Tourist Sauce (Scotland Golf): Episode 2, North Berwick


Crooked Tron setting up a bumper for his
drive on 18 In the first episode of this season you
heard Randy worrying about whether Scotland would live up to his
expectations. He took to Scotland quite nicely. “Trying some black pudding. D.J. said it’s blood of some sort.” “That’s really good.” “What blood type are you?” “O positive.” “There’s not a whole lot
of us.” “I don’t know if I am or not.” “All right, here we go this is haggis.” “It’s like sheep intestine among other
things.” “One bite, everyone knows the rules.” “I don’t know what that means.” “Traveling east the
jet lag gets very real and it was tough to pull ourselves away from our beds at
the Ducks Inn. But it’s a little easier to do so when you know you’re headed North Berwick. Listen I know we can tend to get a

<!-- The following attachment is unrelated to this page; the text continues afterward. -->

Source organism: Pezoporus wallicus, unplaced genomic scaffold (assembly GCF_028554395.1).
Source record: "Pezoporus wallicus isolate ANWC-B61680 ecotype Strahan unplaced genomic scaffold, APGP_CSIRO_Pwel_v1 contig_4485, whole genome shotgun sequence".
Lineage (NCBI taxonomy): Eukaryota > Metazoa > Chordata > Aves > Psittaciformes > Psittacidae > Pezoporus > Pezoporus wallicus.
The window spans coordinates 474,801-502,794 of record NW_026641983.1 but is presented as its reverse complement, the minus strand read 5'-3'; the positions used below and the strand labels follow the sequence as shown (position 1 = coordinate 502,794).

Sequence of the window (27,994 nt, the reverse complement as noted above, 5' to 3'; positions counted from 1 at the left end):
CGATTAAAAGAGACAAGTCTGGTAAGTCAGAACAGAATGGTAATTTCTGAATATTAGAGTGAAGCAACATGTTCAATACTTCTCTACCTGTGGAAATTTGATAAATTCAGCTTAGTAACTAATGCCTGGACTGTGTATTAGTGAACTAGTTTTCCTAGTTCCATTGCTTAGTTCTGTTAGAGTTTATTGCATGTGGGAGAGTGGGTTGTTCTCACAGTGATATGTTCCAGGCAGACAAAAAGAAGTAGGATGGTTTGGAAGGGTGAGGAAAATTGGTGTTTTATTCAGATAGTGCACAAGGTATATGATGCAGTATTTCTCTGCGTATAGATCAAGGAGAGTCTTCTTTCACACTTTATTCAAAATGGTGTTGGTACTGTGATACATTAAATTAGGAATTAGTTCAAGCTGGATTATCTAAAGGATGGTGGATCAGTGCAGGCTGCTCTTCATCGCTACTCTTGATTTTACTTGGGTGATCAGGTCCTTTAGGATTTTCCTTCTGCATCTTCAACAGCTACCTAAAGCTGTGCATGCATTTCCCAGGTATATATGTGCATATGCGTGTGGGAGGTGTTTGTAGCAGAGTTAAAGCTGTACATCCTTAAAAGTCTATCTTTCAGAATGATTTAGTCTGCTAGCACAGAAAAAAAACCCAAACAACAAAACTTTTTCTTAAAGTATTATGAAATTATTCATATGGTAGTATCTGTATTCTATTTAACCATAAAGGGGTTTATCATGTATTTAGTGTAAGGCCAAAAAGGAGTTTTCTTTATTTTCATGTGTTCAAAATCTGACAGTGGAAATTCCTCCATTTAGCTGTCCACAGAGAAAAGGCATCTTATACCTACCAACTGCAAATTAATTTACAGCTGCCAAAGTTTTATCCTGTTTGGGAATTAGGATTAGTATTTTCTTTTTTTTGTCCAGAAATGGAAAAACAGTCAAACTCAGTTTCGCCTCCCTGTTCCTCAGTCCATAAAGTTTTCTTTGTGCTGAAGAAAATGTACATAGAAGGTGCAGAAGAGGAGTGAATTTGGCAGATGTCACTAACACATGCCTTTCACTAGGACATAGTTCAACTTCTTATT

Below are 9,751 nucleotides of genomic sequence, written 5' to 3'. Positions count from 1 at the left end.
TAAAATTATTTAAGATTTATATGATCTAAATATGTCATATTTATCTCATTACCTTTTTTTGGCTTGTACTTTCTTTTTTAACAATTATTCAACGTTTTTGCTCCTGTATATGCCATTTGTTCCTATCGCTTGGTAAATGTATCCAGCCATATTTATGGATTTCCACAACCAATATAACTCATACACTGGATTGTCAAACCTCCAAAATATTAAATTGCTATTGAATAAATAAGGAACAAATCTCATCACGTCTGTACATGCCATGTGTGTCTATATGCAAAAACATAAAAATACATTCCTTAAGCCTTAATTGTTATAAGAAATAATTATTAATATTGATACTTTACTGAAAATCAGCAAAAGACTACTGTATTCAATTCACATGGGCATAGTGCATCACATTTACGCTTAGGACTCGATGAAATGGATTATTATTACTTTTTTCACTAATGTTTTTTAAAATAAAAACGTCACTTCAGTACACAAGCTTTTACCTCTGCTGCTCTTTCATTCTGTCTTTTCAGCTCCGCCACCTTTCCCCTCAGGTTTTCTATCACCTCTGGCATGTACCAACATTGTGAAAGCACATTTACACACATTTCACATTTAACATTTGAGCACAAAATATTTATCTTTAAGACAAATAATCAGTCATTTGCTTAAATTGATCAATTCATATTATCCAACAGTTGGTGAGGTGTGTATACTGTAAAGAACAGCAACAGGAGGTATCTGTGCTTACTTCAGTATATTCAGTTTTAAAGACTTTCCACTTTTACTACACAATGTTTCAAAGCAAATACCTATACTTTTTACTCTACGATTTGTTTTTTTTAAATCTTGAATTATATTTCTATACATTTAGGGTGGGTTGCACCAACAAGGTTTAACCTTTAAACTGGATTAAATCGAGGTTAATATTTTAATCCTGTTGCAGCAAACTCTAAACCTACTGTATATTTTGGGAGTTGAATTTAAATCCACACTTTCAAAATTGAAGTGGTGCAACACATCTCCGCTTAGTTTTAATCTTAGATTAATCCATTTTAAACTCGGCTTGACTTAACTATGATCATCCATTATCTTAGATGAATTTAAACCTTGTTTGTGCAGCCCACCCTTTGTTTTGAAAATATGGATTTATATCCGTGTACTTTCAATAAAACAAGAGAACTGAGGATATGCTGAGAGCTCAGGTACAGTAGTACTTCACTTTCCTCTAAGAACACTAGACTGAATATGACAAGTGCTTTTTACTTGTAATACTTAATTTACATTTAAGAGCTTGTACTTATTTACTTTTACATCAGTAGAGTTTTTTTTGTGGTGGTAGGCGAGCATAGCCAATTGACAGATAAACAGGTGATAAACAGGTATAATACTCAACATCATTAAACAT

little hyperbolic at times. “Best par I’ve ever made in my life.” “World’s best turf.” “The best in the entire world anywhere.” But I’m gonna try to keep my
views on North Berwick very coldly objective and in perspective. “I don’t say this lightly
I think this is my favorite golf course in the world.” All right maybe not.
“First impressions?” “I might stroke out.” “I’m worried for Randy’s safety to be honest.” Like most of the
small Scottish towns are gonna see this season North Berwick is a completely golf-obsessed place. It became a holiday town, almost like a Scottish version of the
Hamptons in the 1800s because of its beaches and of course its golf courses.
The North Berwick club itself held its first meeting in 1832 making it the 13th
oldest club in the world today. There were 28 original members that played
North Berwick’s six hole course back then in 1832. In its early days it became a
popular spot for exhibition matches between people like Old Tom Morris, Allen
Robertson, Willie and Tom Dunne and others. In fact the whole history of the club is
littered with names that golf nuts will recognize. The course was a meeting place for the who’s who of East Lothian. It still kind of is. This was my favorite